There are at least 150,000 farmworkers in North Carolina, according to the North Carolina Farmworker Health Program, and about 13,000 homeless residents, according to the National Coalition for the Homeless.
In Pemberton, North Carolina, police officers gave homeless people rides to the local shelters and conducted daily drives through public housing complexes, using a bullhorn to inform people about the coming deluge. Pamphlets were posted at every mobile-home park bearing information about the forecast and where to seek shelter. Officers checked in daily at a local senior home to make sure their generators were working and they had enough food.
On a drive through town to examine flooding "trouble spots," Police Chief Ed Locklear noted that most of the public housing in Pembroke is in the low-lying north side of town. There, canals and underground systems that drain water into the nearby swamp are easily overwhelmed by downpours. Several officials said that these canals were still clogged with downed trees and debris from Hurricane Matthew – the town hadn't had the resources to fix the problem earlier and only recently received recovery funding from the federal government.
Now Locklear cruised past a street to one of those housing complexes; it was partially submerged beneath what looked like a foot of muddy brown water. Sandbags rested against the homes' front doors.
"These are places that always flood," Locklear said. "And you can see we're having problems already."
Ninety refugees from Congo who were resettled in New Bern, North Carolina, are now staying in a shelter in Chapel Hill. The staff quickly reprinted signs in Swahili for them.
Dianna Van Horn, a Red Cross spokeswoman, said shelter staffers have no way of knowing who might be in the country illegally.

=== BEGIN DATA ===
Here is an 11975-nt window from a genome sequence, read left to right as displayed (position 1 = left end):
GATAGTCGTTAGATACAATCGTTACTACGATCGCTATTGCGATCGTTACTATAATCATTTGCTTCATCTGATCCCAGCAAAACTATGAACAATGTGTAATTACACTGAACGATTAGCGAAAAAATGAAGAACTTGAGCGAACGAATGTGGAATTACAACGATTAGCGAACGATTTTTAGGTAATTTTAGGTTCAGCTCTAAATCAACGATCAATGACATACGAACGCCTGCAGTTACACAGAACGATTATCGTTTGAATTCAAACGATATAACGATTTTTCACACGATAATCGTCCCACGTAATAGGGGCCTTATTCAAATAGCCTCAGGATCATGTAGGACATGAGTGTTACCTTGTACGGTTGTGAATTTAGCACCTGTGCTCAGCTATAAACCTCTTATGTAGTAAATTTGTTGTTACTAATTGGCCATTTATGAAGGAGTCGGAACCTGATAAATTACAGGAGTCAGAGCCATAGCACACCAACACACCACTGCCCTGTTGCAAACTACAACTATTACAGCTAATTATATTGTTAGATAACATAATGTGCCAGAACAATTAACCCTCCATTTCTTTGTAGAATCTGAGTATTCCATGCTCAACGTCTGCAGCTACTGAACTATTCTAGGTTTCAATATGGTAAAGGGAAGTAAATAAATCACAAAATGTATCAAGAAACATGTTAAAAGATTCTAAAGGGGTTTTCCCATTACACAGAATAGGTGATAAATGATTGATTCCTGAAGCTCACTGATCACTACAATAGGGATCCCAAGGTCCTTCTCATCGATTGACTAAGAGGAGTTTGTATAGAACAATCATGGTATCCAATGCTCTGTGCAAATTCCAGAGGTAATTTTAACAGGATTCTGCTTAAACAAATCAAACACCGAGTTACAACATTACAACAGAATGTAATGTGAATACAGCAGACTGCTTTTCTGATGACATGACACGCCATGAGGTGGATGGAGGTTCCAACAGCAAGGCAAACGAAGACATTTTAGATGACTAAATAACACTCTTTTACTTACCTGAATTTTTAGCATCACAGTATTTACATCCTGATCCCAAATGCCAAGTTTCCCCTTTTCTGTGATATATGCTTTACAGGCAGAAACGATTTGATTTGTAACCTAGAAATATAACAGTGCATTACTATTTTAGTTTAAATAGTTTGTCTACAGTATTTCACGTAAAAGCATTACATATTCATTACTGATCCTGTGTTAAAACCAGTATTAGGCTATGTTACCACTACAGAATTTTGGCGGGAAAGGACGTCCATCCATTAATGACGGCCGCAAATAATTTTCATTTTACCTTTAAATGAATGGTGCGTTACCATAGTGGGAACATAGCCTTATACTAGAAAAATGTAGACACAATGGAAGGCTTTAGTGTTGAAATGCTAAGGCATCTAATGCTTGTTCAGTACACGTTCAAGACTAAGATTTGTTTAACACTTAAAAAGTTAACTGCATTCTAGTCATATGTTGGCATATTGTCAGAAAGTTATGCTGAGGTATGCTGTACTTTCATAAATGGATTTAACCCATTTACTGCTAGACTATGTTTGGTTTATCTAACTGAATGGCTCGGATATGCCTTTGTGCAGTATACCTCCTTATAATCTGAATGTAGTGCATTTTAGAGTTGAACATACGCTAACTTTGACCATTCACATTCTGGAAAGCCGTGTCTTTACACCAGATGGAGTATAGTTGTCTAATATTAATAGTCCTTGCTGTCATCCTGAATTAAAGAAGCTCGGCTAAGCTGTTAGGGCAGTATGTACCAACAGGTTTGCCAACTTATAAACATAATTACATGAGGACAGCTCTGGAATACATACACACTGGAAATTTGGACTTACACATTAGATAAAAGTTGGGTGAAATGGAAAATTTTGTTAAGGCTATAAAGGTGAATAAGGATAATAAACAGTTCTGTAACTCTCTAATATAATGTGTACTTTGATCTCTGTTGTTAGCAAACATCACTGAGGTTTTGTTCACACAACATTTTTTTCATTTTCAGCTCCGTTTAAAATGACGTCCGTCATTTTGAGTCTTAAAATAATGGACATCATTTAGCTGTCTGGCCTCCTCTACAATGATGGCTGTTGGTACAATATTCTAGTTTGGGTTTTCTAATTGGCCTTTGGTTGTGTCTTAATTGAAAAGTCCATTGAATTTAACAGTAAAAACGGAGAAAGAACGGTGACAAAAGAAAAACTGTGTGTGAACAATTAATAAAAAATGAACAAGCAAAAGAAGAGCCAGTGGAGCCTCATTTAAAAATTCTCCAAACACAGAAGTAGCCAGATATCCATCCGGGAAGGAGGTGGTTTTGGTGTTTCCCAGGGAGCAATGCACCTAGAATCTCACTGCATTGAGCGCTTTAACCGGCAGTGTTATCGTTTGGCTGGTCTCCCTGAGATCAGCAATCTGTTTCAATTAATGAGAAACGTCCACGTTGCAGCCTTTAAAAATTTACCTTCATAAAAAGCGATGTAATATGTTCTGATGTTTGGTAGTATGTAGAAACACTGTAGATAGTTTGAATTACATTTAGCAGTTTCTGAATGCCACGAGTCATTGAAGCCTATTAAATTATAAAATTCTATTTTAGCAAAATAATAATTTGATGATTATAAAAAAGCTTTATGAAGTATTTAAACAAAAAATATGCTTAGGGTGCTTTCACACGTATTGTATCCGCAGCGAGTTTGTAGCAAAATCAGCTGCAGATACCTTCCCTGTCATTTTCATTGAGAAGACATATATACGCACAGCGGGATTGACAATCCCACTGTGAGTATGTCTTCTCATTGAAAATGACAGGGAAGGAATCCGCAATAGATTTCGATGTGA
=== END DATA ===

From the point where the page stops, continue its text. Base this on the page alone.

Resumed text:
"The policy of the Red Cross is that we don't check their documentation. We don't look for that. We just don't discriminate on where they might be coming from," Van Horn said. "I know that sometimes people don't come to shelters because they're worried about that, and it's hard to get the word out that we don't discriminate against that and we don't look for that."
Brock Spivey, director of the Courtney McGinnis Graham Community Shelter in Florence, South Carolina, has seen an influx of homeless people as flooding threatened communities in northeastern part of the state. Many were displaced long before the storm and rode it out at emergency evacuation centers – but have nowhere else to go now that the storm is gone.
Easter Williams, 63, said she has been homeless since January, when she was evicted from her apartment. She had been staying at motels before the storm and has now found herself moving from shelter to shelter. Williams is diabetic and has high blood pressure, and she said she feared for her life as the storm closed in.
"I didn't know where I was going to," she said. A relative from out of state made some calls for her and told her about the community shelter.
"I never had to go through this before, being homeless," Williams said, her voice shaking and her eyes watering. Finding a permanent home or apartment has been impossible, she said. "When I did try to get some place else, I was told I have to have a certain income and my credit was not good."
The Washington Post's Sarah Kaplan, Pat Sullivan and Kirk Ross contributed to this report.